Corporate lawyers ask General Assembly to change law after legal defeat

Proposed changes to Delaware’s General Corporation Law would upend more than a century of corporate fiduciary law.

 · April 12, 2024
Legislators working on the floor of the Delaware General Assembly

Lawyers representing the most powerful corporate interests in the country are on the cusp of sending a draft bill to the General Assembly asking it to change Delaware’s corporate code after a legal defeat in the Court of Chancery left a single investor unable to wield near-total control over a public corporation.

The proposed amendment to Delaware’s General Corporation Law (DGCL), which was recently approved by a special committee within the Delaware State Bar Association (DSBA), has drawn criticism from legal experts who are questioning not only the timing of the amendment, which some see as a direct challenge to the Court of Chancery, but also the bill’s substance, which could potentially upend more than a century of corporate law in the United States. At stake is nothing less than corporate democracy itself — the ability of shareholders and boards of directors to decide important corporate issues.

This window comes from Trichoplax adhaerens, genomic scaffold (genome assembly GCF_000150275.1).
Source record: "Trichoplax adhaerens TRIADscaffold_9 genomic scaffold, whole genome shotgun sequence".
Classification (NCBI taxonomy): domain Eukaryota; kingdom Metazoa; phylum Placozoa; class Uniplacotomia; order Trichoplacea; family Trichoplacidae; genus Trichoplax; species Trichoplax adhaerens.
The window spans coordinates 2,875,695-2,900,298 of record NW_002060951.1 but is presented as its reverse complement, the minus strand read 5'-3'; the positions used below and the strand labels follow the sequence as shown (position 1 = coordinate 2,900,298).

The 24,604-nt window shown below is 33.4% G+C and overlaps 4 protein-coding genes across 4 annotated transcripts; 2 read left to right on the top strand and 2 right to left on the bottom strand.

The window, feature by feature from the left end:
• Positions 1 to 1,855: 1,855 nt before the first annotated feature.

So what happened?

Last month, the Court of Chancery issued a narrow opinion in West Palm Beach Firefighters’ Pension Fund v. Moelis & Co. that invalidated provisions of a stockholder agreement between Moelis & Co. and its founder and chief executive officer that required his personal approval for nearly all consequential corporate decisions, including who should sit on the board of directors. In the Court’s opinion for Moelis, Vice Chancellor J. Travis Laster found that the broad terms of Moelis’ contract, which was entered into before the stock went public and gave a single shareholder veto power over decisions usually left to a board of directors, wrongly disempowered the directors and therefore violated Section 141(a) of the Delaware corporate code, which requires boards to act in the best interest of the companies they oversee, for the benefit of the shareholders, whom they represent as fiduciaries.

In other words, certain types of shareholder agreements that purport to tell boards of directors what they can or can’t do in the future are therefore invalid under the Moelis ruling. Shareholders vote for the directors and have a right to expect that it is the directors who will be in charge of the corporation.